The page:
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At 18:16 10/04/2004, Ari Nordström wrote:
>On Saturday 10 April 2004 09:23, Dave Pawson wrote:
> > For the completed document I'm 100% with you. It's a good option.
> > Whilst writing one? No thanks.
>When writing the document, I think it's absolutely essential. My
>that writers left to their own devices can quickly create costly problems.
When the document leaves the author or editors hands I'm with you.
As others have said, during the creation phase the document is likely
to go through the invalid valid state many times.
I find it really annoying to have big pop-up windows or other messages
saying my document is invalid, simply because I've paused long enough
to give the editor time to validate. I'll correct it, with any help
the editor can give me, but when I want.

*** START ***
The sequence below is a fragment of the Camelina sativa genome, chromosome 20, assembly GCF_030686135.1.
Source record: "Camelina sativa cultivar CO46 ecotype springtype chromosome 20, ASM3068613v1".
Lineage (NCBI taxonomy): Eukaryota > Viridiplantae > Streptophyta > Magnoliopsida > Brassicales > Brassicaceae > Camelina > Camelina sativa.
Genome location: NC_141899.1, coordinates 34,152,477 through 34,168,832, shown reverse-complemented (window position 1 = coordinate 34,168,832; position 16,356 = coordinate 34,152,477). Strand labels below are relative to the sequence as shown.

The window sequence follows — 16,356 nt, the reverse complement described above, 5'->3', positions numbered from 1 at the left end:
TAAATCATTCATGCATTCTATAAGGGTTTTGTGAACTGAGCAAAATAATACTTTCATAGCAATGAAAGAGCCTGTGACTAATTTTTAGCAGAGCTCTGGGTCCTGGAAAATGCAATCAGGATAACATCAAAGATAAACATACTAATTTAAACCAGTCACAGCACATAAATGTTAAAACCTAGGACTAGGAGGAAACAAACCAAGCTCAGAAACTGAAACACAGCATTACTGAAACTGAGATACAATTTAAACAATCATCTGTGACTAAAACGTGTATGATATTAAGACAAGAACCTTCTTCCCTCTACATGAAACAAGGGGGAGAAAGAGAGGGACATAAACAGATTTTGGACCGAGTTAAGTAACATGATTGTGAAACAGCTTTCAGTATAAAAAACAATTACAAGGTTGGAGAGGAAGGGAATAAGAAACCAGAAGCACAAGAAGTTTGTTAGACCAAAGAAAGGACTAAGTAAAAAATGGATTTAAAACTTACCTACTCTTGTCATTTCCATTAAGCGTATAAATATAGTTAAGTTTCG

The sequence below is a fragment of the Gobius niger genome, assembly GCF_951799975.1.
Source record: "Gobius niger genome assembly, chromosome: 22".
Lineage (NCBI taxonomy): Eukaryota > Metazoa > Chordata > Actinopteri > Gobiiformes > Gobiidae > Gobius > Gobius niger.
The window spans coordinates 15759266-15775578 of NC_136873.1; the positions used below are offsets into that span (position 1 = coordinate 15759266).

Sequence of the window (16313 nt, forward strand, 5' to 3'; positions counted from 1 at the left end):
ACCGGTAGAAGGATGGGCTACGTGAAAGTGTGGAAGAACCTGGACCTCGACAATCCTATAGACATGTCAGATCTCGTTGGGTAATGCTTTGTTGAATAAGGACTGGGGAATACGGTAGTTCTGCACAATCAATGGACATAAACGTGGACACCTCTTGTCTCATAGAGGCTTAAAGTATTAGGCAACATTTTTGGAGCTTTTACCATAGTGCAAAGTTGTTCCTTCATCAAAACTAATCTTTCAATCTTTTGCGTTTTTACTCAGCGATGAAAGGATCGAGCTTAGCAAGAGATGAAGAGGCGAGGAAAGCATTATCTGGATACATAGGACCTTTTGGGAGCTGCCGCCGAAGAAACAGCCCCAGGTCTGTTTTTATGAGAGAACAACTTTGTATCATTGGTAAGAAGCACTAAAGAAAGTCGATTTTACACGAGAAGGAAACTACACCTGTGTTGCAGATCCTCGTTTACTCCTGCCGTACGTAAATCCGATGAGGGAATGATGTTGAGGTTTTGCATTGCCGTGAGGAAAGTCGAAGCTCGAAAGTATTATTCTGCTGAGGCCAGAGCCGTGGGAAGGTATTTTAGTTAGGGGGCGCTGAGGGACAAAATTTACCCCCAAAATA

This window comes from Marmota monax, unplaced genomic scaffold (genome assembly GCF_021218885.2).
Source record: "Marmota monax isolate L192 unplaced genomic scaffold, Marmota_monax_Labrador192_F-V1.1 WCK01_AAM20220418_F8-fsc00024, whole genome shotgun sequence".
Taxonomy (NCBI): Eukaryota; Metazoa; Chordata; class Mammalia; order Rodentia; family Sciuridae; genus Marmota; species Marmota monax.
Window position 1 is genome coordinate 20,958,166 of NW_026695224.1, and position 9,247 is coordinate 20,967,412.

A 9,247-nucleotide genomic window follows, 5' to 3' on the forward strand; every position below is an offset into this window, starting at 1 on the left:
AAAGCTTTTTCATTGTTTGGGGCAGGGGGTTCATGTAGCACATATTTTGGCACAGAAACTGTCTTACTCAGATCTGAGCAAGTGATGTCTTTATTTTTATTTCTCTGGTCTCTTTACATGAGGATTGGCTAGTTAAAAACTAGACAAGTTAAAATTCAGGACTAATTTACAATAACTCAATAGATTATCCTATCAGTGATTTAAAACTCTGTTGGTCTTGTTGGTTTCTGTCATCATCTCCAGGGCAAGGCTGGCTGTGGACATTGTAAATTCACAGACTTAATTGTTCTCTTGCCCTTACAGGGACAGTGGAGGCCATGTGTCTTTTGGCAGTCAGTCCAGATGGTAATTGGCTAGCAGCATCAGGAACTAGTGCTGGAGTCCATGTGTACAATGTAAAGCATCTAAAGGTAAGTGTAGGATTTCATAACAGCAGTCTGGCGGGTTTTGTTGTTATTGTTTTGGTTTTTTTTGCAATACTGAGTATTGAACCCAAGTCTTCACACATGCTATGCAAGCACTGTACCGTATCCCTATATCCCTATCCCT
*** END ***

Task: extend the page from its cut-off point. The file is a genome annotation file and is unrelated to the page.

>The DTD that is used will have to be right for the purpose--writing that
>particular document type in that particular context--but it doesn't have to
>be the same that is used when publishing the complete document.
I'm curious about the rationale behind this statement.
I can think of subsetting say docbook, to reduce the list of valid
tags at any one point, perhaps remove a set that I'm unlikely to use,
is that what you mean?
> > Whilst converting something from DTD A to B? No thanks.
> > If you are purposely creating an invalid document? No thanks.
>That's the problem. I don't want my writers to purposefully create invalid
Elliotte gave the example of adding xincludes to docbook.
To me that seems a valid reason to create an invalid document?
More generally I'd agree, but there are cases where its viable.